Well, nothing is official yet but this article gives a lot of hope, fingers crossed.
BRICKER: Anna turns to Solomon
Published April 28, 2002
By Charles Bricker
With five consecutive losses and her ranking sinking to No. 69, Anna Kournikova is close to making the most important coaching decision of her career.
She and Harold Solomon, who helped bring Jennifer Capriati out of a much deeper funk, have reached tacit agreement on a coaching contract that would begin at Rome, May 13, and last at least through Wimbledon.
Nothing is signed yet, but this is the man Kournikova wants to push her back into the top 10 and, she hopes, help her win her first WTA Tour title after nearly 5½ years on the professional tour.
The Solomon-Kournikova partnership could hardly have come at a more difficult time in her career. Her confidence appears to be at a low point, and Penthouse claims it has nude beach photos of her in its current edition.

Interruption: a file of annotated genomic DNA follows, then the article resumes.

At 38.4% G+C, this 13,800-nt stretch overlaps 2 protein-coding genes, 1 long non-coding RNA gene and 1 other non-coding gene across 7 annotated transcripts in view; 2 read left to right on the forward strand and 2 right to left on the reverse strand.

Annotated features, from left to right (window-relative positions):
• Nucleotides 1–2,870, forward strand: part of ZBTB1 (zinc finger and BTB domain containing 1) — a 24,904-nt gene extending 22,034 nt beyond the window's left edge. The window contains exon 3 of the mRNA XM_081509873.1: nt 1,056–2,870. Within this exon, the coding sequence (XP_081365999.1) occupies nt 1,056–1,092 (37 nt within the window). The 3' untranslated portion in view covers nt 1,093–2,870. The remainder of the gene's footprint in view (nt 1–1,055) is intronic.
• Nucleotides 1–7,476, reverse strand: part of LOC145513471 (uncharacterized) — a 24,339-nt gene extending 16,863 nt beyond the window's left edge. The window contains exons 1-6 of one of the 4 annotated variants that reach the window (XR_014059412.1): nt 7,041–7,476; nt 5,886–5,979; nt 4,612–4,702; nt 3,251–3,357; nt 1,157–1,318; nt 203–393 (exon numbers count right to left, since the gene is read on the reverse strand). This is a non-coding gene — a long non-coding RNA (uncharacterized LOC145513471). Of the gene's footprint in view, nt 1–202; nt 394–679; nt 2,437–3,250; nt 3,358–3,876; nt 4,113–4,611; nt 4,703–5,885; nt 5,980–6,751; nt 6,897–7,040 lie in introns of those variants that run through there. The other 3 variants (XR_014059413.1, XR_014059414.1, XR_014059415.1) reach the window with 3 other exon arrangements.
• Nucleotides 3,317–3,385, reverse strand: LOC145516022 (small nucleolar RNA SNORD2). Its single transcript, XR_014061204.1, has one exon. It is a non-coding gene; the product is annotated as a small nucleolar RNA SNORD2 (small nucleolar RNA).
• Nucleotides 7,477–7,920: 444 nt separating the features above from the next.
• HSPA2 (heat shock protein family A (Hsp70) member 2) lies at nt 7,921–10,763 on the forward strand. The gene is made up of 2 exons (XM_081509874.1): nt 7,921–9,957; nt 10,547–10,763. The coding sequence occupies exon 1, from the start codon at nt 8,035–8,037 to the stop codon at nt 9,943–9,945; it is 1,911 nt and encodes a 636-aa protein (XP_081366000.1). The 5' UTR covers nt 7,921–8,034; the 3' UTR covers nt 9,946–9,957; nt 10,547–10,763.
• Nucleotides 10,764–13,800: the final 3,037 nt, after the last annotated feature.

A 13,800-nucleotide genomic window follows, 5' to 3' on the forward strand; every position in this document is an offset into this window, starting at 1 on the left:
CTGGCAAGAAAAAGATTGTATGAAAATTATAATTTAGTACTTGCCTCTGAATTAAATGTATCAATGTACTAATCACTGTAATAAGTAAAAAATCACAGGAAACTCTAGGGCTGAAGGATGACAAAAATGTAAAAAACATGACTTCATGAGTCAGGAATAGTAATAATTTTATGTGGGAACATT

"Those pictures are not Anna," Solomon said Saturday. Kournikova also has denied she has posed for the magazine.
If ever there was a time in Kournikova's multi-faceted career when she was ready to devote herself entirely to tennis, perhaps this is it.
Solomon worked her out for 11 days during April, primarily at the court at his Fort Lauderdale home, and found her to be extremely serious about her tennis career.
Let it be said of Solomon that he doesn't waste his time with players who give less than a full commitment to the game. While coaching Capriati, she went from No. 101 at the start of 1999 to the semifinals at the 2000 Australian Open and a ranking inside the top 20.
But when she let her training slip to pursue a romance with men's pro Xavier Malisse early in 2000, Solomon terminated the coaching arrangement.
Solomon also has coached Mary Joe Fernandez and Jim Courier.
Solomon is convinced Kournikova is deadly serious about re-establishing herself as a top player. A contract could be signed within a week that will give them a honeymoon period through Wimbledon with an option through 2002.
Kournikova, who has gone out in four consecutive first rounds (Indian Wells, Key Biscayne, Amelia Island, Charleston), reached No. 8 in 2000 and 2001.
A foot injury, however, put her out almost all of 2001. The foot is 100 percent cured. Her problem right now is confidence.
Solomon will continue to coach 16-year-old junior prospect Brendan Evans of Boca Raton.